It was great seeing you last week. It is also great to see the review of the Dynamic. Thanks for the good work!
Dec 31, 2003, 12:23 AM
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exempt's Avatar
Well I just got my Dynamic as a christmas gift and started working on it the other night, what a great looking model! I got the whole recommended set-up so I'll be powering it with my new (and first brushless) Jeti 15/4. Routed out the air intake and exhaust scoops tonight (did you guys do this on yours?) and drilled out the required holes for the motor. I noticed that because the front of the Jeti motor is not completely flat (has a small 1/8" protrusion where the bearing seats on the front) the motor doesn't actually fit flush against the fire wall, I was just a little worried that when I tightened down the mount screws that it would possibly bend out the glass in front, but I guess it's pretty strong as mine has the updated plywood reinforcement already glued in place which I was happy to see.....one less thing to do! But overall I think it will go together nicely. Anyone else building and/or flying a Dynamic besides Andy? I'm amazed this model isn't more popular as the price isn't outragous at all.

Dec 31, 2003, 07:41 AM
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Andy W's Avatar
Thread OP
Make the hole where the shaft comes thru large enough to accept that raised portion of the motor, otherwise it won't be straight..
Yes, I opened up the air ducts.

How is your landing gear secured? Please pay careful attention to that part of my review..
Dec 31, 2003, 08:51 AM
Registered User
exempt's Avatar
Thanks Andy, I will enlarge the hole, I was originally going to do this but thought it was getting a little too close to the mounting screw holes, looks like I will use all 4 screws instead of 2. As I said my kit has the reinforced ply on the fire wall but they seem to have decided against going with a reinforcement for the gear, the glass looks a little thicker in that area but no wood. I really like your idea of using nylon bolts and threading the wood so I will do the same. I'm also trying to think of a nice paint scheme for the fuse, if I do I will post a pic.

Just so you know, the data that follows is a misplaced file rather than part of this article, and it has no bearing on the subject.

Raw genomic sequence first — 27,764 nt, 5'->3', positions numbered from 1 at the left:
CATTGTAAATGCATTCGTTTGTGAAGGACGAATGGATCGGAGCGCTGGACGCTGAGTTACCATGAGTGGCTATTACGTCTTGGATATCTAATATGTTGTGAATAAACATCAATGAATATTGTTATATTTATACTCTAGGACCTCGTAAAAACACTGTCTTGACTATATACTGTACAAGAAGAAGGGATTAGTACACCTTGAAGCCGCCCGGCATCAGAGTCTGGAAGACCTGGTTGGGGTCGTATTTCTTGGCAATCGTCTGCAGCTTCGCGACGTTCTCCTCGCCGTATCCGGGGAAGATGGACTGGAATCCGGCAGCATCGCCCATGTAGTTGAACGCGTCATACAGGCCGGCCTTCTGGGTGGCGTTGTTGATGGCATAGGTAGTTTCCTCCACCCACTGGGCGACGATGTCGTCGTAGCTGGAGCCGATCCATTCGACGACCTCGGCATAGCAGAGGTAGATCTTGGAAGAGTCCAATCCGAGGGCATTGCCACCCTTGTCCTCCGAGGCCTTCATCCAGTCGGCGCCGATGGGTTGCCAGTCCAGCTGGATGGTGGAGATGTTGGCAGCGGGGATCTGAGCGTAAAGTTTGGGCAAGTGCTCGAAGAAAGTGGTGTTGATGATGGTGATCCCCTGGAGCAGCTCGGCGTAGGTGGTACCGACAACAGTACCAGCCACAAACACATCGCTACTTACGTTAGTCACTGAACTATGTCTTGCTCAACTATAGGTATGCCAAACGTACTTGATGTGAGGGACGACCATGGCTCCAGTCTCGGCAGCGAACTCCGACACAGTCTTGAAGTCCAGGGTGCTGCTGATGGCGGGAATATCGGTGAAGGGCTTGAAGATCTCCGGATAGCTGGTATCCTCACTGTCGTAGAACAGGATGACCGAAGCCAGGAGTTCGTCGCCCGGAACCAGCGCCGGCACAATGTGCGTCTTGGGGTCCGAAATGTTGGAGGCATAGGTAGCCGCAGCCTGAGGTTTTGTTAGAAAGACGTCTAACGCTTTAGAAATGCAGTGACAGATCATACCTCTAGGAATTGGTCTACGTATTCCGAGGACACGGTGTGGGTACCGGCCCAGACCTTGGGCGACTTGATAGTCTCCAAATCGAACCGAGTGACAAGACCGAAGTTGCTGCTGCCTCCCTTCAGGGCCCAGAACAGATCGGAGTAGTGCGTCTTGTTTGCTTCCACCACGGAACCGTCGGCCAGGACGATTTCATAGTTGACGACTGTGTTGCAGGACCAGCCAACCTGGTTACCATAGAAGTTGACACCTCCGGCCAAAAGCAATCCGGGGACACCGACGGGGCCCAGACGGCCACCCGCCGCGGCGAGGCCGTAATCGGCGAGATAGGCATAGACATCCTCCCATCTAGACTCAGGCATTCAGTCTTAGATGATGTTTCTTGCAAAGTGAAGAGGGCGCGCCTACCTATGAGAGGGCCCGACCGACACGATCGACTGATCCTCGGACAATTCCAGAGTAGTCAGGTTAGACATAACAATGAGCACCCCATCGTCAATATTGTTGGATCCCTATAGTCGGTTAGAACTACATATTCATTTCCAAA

Dec 31, 2003, 08:53 AM
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Andy W's Avatar
Thread OP
Do reinforce the gear mount points. I can't believe this area has not been improved.

As to the motor mount - if the ply is thick enough, just remove that material around the shaft, at an angle (use a dremel) so that you don't have to worry about the mount holes on the front. Even if you go too far, you can use small washers on the front side to prevent the screws from pulling thru..
Jan 08, 2004, 08:01 AM
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exempt's Avatar
Well I haven't been able to do much on the Dynamic but at least I got it painted, I had so many ideas and looked at too many pictures of other design schemes that I couldn't decide, so I just grabbed the pin-striping tape and got creative. The hardest thing about this design was getting it exactly the same on the other side. Was initially going to use an airbrush but went with regular canned spray paint, it came out great though. Sorry for the muddy pics, my digi-cam died and all I had is my web cam!

Jan 08, 2004, 08:02 AM
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exempt's Avatar
the tail
Jan 08, 2004, 07:54 PM
Registered User
Andy W's Avatar
Thread OP
Wow.. nice paint job! I haven't even bothered with mine, but now I have inspiration..
Jan 10, 2004, 02:06 AM
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Muah's Avatar